A Huntington Station man was convicted Friday of second-degree murder for slashing a neighbor’s throat and leaving her to die in the street in October 2014.
Adam Saalfield, 22, did not react when he heard the verdict. The family of the victim, Maggie Rosales, 18, applauded briefly.
The State Supreme Court jury took an hour and 18 minutes to reach its verdict.
“All of my family is satisfied,” the victim’s father, Cesar Rosales, said afterward.
His daughter’s death that cold night was one of three homicides that riled the Huntington Station community and prompted residents to demand stronger policing in the area. Edgar Rosales of Huntington, the victim’s uncle, said the family is grateful to the community for its support.
In his closing argument in a Riverhead courtroom, Assistant District Attorney Raphael Pearl said the evidence against Saalfield was compelling and overwhelming.
It included a trail of blood that led from Rosales’ body to in front of the Saalfield house, a quarter of a mile away. Some of the bloodstains included DNA from both Rosales and Saalfield.
The evidence also included Rosales’ blood found on Saalfield’s boot, and a surveillance video of the murder showing an attacker who was dressed the same as Saalfield appeared in another video minutes before.
“There is no reasonable and logical explanation for Maggie Rosales’ blood to be on the defendant’s right boot, except one — he’s the killer,” Pearl said.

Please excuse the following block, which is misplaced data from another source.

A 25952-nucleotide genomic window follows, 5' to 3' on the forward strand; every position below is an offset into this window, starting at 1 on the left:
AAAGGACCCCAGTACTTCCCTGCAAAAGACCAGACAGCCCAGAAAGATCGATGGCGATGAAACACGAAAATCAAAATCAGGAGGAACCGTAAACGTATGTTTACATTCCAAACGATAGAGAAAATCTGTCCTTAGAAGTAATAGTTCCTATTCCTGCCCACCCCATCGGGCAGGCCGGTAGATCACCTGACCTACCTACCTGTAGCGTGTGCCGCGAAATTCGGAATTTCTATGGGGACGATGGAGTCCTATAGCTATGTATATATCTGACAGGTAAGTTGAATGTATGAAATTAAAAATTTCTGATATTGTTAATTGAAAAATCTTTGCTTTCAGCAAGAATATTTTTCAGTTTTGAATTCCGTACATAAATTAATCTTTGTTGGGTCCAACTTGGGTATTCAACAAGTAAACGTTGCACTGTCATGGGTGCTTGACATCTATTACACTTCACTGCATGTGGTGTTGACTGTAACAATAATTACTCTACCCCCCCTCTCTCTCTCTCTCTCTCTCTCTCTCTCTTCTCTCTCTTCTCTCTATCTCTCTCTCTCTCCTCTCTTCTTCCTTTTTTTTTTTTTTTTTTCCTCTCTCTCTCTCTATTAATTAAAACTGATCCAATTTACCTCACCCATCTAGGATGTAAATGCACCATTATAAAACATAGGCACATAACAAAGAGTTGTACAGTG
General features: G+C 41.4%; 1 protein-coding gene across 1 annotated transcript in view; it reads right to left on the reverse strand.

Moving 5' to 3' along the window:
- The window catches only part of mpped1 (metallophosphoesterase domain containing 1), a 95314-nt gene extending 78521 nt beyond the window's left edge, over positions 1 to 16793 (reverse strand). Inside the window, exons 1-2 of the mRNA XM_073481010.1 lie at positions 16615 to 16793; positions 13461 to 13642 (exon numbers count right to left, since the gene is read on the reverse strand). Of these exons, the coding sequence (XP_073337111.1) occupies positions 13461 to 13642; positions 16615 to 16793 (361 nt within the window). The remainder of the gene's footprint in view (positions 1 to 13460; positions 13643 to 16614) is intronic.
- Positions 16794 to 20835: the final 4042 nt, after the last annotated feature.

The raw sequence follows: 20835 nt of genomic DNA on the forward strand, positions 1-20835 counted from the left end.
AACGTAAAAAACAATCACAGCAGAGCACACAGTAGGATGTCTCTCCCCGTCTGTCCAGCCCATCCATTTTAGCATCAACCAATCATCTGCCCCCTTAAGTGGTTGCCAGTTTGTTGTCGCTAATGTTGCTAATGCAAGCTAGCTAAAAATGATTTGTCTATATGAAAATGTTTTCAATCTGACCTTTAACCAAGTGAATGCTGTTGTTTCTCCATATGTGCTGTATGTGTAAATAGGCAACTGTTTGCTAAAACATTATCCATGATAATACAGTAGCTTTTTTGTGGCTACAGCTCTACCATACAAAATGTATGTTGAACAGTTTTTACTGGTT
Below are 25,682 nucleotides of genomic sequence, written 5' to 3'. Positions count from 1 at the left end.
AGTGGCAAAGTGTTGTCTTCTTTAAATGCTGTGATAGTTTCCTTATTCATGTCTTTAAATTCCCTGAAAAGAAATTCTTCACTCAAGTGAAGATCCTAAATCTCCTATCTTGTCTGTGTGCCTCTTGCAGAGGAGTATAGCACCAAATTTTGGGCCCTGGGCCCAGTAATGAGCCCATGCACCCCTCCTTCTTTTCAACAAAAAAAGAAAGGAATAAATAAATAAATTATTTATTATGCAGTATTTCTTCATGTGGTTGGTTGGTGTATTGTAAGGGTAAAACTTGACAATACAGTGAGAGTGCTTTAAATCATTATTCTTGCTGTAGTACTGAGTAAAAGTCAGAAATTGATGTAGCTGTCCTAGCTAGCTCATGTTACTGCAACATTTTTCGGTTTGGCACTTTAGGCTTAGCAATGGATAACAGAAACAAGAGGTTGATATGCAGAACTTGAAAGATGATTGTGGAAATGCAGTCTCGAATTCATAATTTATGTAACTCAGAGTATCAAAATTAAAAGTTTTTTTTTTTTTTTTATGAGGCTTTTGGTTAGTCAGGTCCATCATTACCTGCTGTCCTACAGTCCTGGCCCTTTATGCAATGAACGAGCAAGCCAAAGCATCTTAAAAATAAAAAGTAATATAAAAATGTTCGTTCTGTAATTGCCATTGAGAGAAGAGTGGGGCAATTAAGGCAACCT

He noted that Saalfield changed his clothes and shaved his head in the half-hour between the murder and when his mother returned home from a trip upstate with her boyfriend.
Pearl said Saalfield likely got rid of all the clothes he wore during the killing, but forgot about the boots. His mother, Renee Saalfield, testified she straightened up her son’s room every day and probably put them in the back of the closet, where police found them.
“We can probably thank Mrs. Saalfield for giving us that piece of evidence,” Pearl said acidly.
Renee Saalfield left the courtroom after the verdict with a jacket draped over her head while relatives used an umbrella to shield her from a news photographer.
Pearl used the video of the crime to show how he believed the blood got on the boot.
“The defendant is on top of Maggie Rosales, slicing her throat open, and that is when the blood got on his boot,” Pearl said. “That alone is enough to convict.”
But there was much more, he said. The blood trail would be enough on its own, and so would the video of the crime showing the assailant’s resemblance to Saalfield, Pearl said.
Defense attorney Craig McElwee said police focused too quickly on his client and didn’t properly investigate other suspects, such as a former boyfriend who he said was abusive to Rosales.
McElwee said his client had no reason to attack Rosales. Both her father and his mother testified they didn’t know each other. Both Renee Saalfield and her boyfriend testified that nothing seemed amiss about the defendant after the crime.
Pearl said it’s possible Saalfield wanted to drag Rosales to a nearby dark alley. “You can infer it was a sexual attack gone bad,” he said.
McElwee tried to minimize the DNA evidence, suggesting that the real killer’s DNA could be in one of the dozens of bloodstains that weren’t tested. He suggested the victim’s blood ended up Saalfield’s boot while he was walking around the neighborhood the next day.
“I know you want to believe police and prosecutors didn’t get this wrong,” McElwee told jurors. “But you know it happens.”
State Supreme Court Justice John Collins will sentence Saalfield on Sept. 23. He faces a maximum of 25 years to life in prison.
McElwee said his client “maintains his innocence. ”